While my mother was in being X-Rayed and with physio etc., I went into Drogheda town centre (if it can be considered to have a centre). I worked in Drogheda between '98 and '01 before moving to Cork and I grew quite fond of Shelbyville - particularly a pub called Mc Phail's. They're doing a lot of development in the town, lots of new buildings I hadn't seen before, although the shopping and light-eating options still seem to be as poor as ever. Dundalk would be a lot better and it's certainly no Mecca.

Speaking of which, I later made my way to Dublin for a Doves gig in the Olympia. I went to college in Dublin so I still know it pretty well but every time I wander around the city I'm reminded just how ridiculously far ahead of the rest of Ireland it is in terms of consumer choice. I'll buy a paper and wander around Cork on a Saturday and I honestly struggle to find a place that seems inviting for a coffee and a light snack. It's either pubs (which I really try to avoid on an afternoon) or restaurants or places like O'Brien's. The choice in Dublin is so refreshing in comparison.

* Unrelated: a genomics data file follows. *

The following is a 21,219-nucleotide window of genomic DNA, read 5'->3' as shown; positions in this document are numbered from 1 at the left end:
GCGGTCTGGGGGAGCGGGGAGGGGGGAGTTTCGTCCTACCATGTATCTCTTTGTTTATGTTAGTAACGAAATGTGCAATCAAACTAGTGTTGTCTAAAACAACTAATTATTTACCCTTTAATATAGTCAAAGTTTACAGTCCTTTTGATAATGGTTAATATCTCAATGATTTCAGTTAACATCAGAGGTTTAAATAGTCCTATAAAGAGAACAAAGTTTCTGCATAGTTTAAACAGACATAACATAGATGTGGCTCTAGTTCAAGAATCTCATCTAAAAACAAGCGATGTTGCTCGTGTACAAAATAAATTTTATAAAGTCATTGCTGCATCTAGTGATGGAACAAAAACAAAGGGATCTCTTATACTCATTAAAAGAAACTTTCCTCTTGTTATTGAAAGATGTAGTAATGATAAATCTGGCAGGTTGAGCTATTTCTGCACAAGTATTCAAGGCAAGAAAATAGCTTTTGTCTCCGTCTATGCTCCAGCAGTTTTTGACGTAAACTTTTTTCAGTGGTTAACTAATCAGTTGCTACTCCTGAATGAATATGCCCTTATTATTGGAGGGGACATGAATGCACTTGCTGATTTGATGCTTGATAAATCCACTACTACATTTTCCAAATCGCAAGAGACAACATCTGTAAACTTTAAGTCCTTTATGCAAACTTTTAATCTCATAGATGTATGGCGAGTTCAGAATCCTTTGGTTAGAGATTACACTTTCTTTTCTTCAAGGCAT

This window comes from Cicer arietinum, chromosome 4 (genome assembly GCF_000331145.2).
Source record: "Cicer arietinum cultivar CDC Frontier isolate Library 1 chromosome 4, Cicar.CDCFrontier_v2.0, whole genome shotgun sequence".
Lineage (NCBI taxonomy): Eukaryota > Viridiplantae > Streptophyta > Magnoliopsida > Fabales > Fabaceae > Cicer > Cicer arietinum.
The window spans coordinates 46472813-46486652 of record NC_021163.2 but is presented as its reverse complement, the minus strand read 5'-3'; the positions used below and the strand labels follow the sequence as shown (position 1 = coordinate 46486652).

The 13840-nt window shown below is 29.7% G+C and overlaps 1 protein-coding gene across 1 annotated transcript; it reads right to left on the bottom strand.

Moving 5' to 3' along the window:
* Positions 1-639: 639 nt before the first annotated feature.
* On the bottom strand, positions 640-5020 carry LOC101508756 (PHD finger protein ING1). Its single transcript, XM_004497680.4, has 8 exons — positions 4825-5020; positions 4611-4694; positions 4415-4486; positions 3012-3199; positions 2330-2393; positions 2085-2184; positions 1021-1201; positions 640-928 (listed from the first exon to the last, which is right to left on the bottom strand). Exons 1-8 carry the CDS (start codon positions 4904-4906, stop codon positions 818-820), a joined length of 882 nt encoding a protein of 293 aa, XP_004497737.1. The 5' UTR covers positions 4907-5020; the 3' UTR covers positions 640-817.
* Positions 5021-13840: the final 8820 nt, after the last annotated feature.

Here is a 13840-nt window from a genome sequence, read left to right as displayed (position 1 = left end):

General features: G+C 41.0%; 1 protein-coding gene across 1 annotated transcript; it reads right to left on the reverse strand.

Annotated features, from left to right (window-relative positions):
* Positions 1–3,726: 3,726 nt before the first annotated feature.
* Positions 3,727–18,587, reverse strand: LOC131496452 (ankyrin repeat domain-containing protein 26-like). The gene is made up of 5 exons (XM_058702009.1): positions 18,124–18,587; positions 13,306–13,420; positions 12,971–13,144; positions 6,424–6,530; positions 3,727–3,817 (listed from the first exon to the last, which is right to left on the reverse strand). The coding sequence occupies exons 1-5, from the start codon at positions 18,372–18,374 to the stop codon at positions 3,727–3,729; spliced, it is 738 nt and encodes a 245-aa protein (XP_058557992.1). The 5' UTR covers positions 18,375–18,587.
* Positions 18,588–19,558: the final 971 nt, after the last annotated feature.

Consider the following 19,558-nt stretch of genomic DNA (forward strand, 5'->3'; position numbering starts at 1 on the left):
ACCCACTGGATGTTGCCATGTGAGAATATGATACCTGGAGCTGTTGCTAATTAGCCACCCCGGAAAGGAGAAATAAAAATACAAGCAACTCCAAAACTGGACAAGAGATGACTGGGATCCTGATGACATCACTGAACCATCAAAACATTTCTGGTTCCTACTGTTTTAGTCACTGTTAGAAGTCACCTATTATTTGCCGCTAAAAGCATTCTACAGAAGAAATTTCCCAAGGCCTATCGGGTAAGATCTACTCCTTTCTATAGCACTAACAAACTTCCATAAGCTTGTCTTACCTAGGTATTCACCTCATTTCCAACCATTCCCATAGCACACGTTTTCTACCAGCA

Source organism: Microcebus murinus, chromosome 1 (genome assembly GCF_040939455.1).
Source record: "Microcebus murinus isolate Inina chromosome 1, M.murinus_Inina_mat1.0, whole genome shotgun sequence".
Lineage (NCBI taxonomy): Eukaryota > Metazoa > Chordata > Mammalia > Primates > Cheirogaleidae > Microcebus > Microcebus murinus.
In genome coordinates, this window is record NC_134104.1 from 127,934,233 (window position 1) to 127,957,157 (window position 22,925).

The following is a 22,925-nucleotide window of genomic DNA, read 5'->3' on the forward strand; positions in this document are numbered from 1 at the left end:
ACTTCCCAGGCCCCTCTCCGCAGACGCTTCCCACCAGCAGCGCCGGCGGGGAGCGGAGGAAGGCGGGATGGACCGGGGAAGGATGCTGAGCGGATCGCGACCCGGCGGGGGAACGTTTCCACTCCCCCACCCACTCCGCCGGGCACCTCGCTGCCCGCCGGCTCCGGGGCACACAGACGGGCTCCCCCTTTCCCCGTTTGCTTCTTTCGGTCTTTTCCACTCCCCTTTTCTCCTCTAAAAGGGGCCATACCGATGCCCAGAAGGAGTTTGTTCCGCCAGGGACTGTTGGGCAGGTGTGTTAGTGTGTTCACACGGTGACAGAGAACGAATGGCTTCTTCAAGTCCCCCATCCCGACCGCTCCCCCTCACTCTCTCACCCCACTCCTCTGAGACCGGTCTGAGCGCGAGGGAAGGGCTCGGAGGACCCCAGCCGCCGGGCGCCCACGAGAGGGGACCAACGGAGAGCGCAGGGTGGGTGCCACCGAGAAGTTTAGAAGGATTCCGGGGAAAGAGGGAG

Listening to drive-time radio on the way up to Dublin I heard that Elan shares had dropped 70% after a patient taking one of their drugs had died. I don't mind admitting that my first thought was "Oh f#ck, that's just cost me... ... ... ... 500 quid!" I bought 35 shares at about 30 Euro three years ago after they had dropped from E70+. I forgot one golden rule of shareholding - even if shares lose 90% of their value, there's always another 90% to go. That's how it turned out because they ended up swimming around 1 Euro. But they have been a star performer for the last year, getting back up to near E24 again. However it's back to the sick bed because, right now, they're worth E5.83 and my shareholding is a grand total of E205. Pathetic.